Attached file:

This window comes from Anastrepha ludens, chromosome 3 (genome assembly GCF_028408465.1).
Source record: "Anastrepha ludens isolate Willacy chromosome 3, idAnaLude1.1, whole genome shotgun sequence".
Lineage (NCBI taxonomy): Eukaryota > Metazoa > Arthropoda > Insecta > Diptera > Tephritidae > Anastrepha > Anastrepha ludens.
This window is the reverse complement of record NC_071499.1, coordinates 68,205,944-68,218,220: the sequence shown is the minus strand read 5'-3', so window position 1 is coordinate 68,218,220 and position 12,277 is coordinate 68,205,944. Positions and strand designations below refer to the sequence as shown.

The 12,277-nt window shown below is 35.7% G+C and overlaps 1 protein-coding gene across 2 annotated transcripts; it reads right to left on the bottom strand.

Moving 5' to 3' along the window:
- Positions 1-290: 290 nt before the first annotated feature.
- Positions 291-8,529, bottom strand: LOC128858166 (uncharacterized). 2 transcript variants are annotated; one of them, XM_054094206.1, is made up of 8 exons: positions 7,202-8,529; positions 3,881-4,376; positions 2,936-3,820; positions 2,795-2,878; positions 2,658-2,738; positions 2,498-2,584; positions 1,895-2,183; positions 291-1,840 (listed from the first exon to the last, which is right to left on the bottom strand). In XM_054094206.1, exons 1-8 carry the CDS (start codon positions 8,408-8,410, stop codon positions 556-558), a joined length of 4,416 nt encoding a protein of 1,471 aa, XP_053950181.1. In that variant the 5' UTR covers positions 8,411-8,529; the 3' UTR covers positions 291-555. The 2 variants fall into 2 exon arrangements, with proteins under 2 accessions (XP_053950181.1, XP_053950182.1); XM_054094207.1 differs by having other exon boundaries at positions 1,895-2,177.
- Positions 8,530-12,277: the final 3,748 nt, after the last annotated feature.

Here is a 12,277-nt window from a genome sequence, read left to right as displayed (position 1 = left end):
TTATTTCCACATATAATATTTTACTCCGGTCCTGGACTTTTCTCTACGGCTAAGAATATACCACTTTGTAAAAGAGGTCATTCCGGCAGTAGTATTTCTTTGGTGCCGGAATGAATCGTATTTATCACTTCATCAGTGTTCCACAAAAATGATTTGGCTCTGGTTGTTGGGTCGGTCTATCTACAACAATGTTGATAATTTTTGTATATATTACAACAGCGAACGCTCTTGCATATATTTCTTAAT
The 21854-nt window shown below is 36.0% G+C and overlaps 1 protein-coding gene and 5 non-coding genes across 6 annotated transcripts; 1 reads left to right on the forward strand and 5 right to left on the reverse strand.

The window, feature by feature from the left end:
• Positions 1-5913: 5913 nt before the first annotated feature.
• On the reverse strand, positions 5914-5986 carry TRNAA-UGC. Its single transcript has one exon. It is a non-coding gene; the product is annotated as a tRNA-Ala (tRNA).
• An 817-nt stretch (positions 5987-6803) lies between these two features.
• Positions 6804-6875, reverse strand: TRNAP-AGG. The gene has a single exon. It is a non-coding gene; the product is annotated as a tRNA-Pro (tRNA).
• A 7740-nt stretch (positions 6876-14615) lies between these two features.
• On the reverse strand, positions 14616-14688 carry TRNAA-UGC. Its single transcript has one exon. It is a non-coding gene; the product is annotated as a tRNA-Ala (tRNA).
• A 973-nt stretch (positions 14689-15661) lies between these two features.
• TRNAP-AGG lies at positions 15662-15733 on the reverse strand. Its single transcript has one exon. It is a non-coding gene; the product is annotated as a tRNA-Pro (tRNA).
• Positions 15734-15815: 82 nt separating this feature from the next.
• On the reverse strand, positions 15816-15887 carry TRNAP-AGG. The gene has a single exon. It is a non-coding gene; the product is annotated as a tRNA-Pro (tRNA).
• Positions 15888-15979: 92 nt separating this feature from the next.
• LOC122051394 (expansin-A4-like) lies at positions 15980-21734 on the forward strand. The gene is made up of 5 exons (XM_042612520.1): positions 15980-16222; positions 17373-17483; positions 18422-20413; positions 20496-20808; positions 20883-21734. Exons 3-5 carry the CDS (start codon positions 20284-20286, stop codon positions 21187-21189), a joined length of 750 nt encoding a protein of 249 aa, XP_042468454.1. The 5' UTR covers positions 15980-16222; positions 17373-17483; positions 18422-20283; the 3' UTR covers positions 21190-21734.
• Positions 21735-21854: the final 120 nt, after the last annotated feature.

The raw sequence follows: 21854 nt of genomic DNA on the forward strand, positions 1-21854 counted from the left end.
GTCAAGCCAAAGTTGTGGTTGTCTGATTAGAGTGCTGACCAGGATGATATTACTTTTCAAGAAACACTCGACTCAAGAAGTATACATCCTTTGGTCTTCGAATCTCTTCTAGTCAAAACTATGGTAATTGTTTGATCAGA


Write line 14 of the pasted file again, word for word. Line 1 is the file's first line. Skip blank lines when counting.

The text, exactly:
• Positions 1-5913: 5913 nt before the first annotated feature.